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positively heartfelt: chris armstrong exhibition recap

Chris Armstrong's exhibition, "Positively Heartfelt" will be on view in Kentuck's Museum Gallery until September 3, 2023.


Chris Armstrong, from Nashville, TN, was on sabbatical from his job as a investigator for Death Row cases for the Federal Public Defender in 2003 when he first discovered his love for making needle felted creatures. His daughter was in 4th grade, and the school was hosting an annual Elves Faire event for the community. One of the features of the fair included an "Angel Room" in which only small children were allowed to "shop" for small, handcrafted gifts made from natural materials that parent volunteers created. In preparation for the event, Chris learned the basics of needle felting and discovered he had a knack for the craft. His first creations included a wizard with a long beard, a quail, and an owl.


His work attracted the attention of several parents at the event, and photos of his work were included in an article about the event written by the Nashville Tennessean.

'Hair Surprise' by Chris Armstrong

"I went in kind of blindly. I was the only guy in the group in the parent group...it was me and six or seven moms." - Chris Armstrong


Hoping to make his sabbatical permanent, Chris sent some photos of the felted creations to a juried craft fair. He then sat down and listened to books on tape and began making a stock of his unique art for the fair. He soon had bags of otters, badgers, frogs, possums, walruses, foxes, and other fantastical animals.

Unfortunately, Chris' appendix burst one night, and he had a long, slow recovery that forced him to cancel his plans of attending the crafts fair. Once he got well again, he returned to his job with the Federal Public Defender and did not needle felt again for eight years until he began to consider retirement.


Chris returned to the crafting session at his daughter's former school, where he made a little felted squirrel for the Angel Room. Finding he still had a talent for needle felting, he returned to the craft and began making bigger, more complex pieces.


"Prom Night '74" by Chris Armstrong

"A friend of mine from Germany taught me the basics of needle felting. It's a pretty popular craft there. It started [in the United States], as far as we know, from the internet. A crafty couple went to California and they saw a demonstration of a felting machine...loose wool goes in one end and there's thousands of these needles that frantically punch the wool, and it comes out as a sheet of felt on the other side. They wondered if you could take one of [those] needles and stick the wool into three dimensions and shape it...Sure enough, you could."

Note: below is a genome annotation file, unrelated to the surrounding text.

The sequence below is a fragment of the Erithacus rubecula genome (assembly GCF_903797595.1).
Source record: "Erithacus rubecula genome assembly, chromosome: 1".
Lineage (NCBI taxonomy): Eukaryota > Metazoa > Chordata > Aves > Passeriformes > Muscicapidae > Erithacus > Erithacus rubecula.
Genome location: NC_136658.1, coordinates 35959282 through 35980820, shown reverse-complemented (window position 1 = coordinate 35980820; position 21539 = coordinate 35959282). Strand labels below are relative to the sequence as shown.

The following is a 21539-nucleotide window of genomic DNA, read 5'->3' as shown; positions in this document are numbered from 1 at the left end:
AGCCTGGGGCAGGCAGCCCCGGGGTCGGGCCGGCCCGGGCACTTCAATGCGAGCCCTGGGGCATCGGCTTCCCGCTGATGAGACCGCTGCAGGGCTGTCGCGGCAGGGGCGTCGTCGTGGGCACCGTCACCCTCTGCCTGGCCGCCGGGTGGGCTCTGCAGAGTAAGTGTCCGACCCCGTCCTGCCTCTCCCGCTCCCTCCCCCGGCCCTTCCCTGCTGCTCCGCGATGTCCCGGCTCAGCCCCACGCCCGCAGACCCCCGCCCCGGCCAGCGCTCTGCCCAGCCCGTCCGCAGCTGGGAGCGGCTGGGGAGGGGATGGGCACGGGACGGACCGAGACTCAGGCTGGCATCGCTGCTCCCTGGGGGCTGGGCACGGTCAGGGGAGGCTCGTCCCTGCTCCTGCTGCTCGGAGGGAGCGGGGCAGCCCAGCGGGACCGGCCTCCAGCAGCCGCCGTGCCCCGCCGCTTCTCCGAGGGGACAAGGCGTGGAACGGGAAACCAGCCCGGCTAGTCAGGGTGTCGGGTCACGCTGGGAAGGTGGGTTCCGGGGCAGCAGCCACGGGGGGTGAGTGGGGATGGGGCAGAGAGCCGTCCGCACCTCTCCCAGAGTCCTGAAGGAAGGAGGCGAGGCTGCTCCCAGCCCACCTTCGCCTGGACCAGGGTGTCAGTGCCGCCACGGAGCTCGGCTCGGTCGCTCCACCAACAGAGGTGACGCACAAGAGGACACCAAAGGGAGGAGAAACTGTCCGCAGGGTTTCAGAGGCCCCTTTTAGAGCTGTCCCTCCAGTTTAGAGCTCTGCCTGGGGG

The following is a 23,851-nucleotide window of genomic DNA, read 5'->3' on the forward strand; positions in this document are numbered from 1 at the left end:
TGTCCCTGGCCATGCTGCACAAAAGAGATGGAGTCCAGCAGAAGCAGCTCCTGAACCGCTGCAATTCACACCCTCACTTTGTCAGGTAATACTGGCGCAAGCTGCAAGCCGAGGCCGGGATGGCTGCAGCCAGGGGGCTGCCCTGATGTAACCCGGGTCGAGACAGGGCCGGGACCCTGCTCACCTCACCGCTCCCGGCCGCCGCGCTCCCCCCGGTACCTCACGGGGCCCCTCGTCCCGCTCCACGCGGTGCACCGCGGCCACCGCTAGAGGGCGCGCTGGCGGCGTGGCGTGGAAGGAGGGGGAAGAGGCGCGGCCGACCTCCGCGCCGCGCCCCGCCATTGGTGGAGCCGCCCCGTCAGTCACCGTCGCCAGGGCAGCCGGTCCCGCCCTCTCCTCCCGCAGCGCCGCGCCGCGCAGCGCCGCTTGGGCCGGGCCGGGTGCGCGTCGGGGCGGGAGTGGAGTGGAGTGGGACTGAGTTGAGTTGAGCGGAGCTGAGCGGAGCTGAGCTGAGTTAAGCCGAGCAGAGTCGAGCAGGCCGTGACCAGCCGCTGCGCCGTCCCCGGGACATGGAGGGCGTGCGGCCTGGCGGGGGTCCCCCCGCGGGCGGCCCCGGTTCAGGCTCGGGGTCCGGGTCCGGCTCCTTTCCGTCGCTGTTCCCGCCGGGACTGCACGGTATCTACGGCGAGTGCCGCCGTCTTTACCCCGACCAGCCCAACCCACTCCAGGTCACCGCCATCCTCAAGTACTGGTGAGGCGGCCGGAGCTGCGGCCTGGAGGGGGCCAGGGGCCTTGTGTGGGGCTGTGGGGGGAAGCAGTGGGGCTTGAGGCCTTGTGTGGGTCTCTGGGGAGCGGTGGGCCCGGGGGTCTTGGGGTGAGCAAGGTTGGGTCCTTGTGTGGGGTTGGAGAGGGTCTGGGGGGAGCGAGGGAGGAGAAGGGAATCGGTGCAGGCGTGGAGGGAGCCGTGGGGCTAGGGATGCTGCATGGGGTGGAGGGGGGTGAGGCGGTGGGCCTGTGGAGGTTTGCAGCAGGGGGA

Thus, Chris Armstrong's business, Whippoorwool, was born. Those who attended his shows began to see a world of whimsical animals wearing clothes and interacting with one another in human experiences: bunnies at a cookout, cats sunbathing and getting their hair done, possums and raccoons attending a birthday party, and mice playing piano while frogs dance to the music. His work didn't start out that interactive, though—he says it was when he decided to incorporate wire into his sculptures when the real magic started to happen and the characters came to life.

'Piano Dance' by Chris Armstrong

"The first things I made it would be like a frog just sitting there...and then, finally, I thought 'You know what? I'm going to make a chair out of wire'. Once I started making the wire things, it just got completely out of hand. I've made cars, I've made pianos..."


Chris is inspired by the works of Victor Horta (a Belgian architect and designer), Albert Paley (an American artist and metal sculptor), and John Prine (an American singer and songwriter of country-folk music).

Chris hopes that his work will continue to give others joy with their fanciful scenes reminiscent of illustrations found in children's' books.


Chris Armstrong at Kentuck's August Art Night

"Needle felting for me will always be associated with images from stories I read when I was a kid. I love the illustrations from those old books and try to honor the illustrators. I also like that the subject matter usually reminds people of a time when they weren’t so harried. With wool there are no hard edges or truly parallel lines, just like in nature, which is what relaxes people when they go to the forest or the beach."- Chris Armstrong


Chris Armstrong exhibited at the Kentuck Festival of the Arts for many years, where he has won several awards, including Best in Show in 2019. He also participated in Kentuck's Artists in the Schools program.


We encourage you to visit this show in person during our open hours of Monday-Friday, 9:30am-5:30pm and Saturday-Sunday, 12pm-4pm. Please call Kentuck at 205-758-1257 or email mbell@kentuck.org to inquire about purchasing any of Chris Armstrong's available works.


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